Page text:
There were many fires out of a dear fatherland, upon the dreadful sea.

en = in
deinos is like immanis in Latin.
It can mean 'terrible' in some contexts, but it can also just mean 'terribly big'.

There were many fires in a beloved fatherland upon (by) the wide sea. (cf. sentence 2)
 

Issacus Divus

H₃rḗǵs h₁n̥dʰéri diwsú
How stupid of me! You had already translated it as wide.


12.

Who doesn’t have a beautiful soul?
 

Issacus Divus

H₃rḗǵs h₁n̥dʰéri diwsú
Ξυνίημι. Ἐπαινῶ.
 

Issacus Divus

H₃rḗǵs h₁n̥dʰéri diwsú
I can’t really type in Greek for the first one yet...so forgive me for this first weird transliteration but:

1. Esti boulai kalai filai psychais Theaon?

(Is εστι βοθλαι καλαι φιλαι ψυχαις θεαων right?)
 

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Civis Illustris
I can’t really type in Greek for the yet...so forgive me for this first weird transliteration but:

1. Esti boulai kalai filai psychais Theaon?

(Is εστι βοθλαι καλαι φιλαι ψυχαις θεαων right?)

I don't have much practice with translation into Ancient Greek ... I suppose it would be better if some real expert answered that ...
I've also noticed that the text you had was some kind of dialect ... it wasn't Attic school Greek. So take my comments with some caution ...

'Are the good plans dear to the souls of the goddesses?'

- A yes/no-question is introduced by 'ar(a)'
- the verb needs to be in the plural
- you need to translate the direct articles
- I suppose theaon exists somehow (like thalassaon), but the regular Attic genitive plural would be theon.
- the genitive attribute (ton theon) needs to be locked in

So I would say ...
'ar' eisin hai kalai boylai philai tais ton theon psychais;' ~
αρ' εισιν αι καλαι βουλαι φιλαι ταις των θε(α)ων ψυχαις;

I left out the diacritics because I'm unsure about the accents (especially the ones around eisi).
 

Issacus Divus

H₃rḗǵs h₁n̥dʰéri diwsú
I don't have much practice with translation into Ancient Greek ... I suppose it would be better if some real expert answered that ...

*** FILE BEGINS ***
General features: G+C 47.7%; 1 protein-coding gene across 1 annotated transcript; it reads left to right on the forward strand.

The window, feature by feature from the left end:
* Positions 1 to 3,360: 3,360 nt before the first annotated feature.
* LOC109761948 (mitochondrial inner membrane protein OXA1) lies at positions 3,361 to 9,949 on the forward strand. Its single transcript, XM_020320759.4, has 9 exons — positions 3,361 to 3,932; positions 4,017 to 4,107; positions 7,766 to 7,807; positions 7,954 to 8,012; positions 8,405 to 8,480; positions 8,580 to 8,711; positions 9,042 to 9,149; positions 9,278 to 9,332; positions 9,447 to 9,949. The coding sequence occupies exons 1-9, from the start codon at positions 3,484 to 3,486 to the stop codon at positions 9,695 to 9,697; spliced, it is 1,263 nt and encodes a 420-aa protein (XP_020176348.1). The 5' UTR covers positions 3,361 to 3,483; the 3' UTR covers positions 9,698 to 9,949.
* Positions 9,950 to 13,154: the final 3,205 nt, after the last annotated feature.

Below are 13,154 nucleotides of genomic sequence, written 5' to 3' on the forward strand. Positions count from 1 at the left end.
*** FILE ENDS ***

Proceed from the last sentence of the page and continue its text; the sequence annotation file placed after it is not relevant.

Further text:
I've also noticed that the text you had was some kind of dialect ... it wasn't Attic school Greek. So take my comments with some caution ...
Sorry for that! I know that Attic is the norm...the first kind of Greek I studied was Attic, I believe. But this is a study of Homeric Greek, so I’m learning it without any articles and the Epic declensions.
 

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Civis Illustris
Sorry for that! I know that Attic is the norm...the first kind of Greek I studied was Attic, I believe. But this is a study of Homeric Greek, so I’m learning it without any articles and the Epic declensions.

But Homer used articles, too ...
 

Issacus Divus

H₃rḗǵs h₁n̥dʰéri diwsú
It’s not in the book...
 

Hemo Rusticus

Lounge Lizard
Bitmap dixit:
But Homer used articles, too ...
He uses them but in a different way (as pronouns, as in Vedic):

γὰρ βασιλῆι χολωθείς 'for he, being wroth at the king,'
τὴν δ' ἐγὼ οὐ λύσω 'Her I will not ransom' Iliad 1.9 and 29

Also in the attributive (articular) way, but more deictic:
παῖδα δ' ἐμοὶ λύσαιτε φίλην, τὰ δ' ἄποινα δέχεσθαι ib. 1.20
'... and take this compensation (which I put before you)'.
 

Hemo Rusticus

Lounge Lizard
Also, used pronominally, ὁ and ἡ are given an accent.
 

Hemo Rusticus

Lounge Lizard
Geez, I didn't know they made stuff like this. Pretty cool.

I once had the idea for a Doric Greek Grammar, but even if I had had the know-how, it would've been exceedingly frivolous. What would you rather read: 90% of the corpus... or Moschus & Bion? :D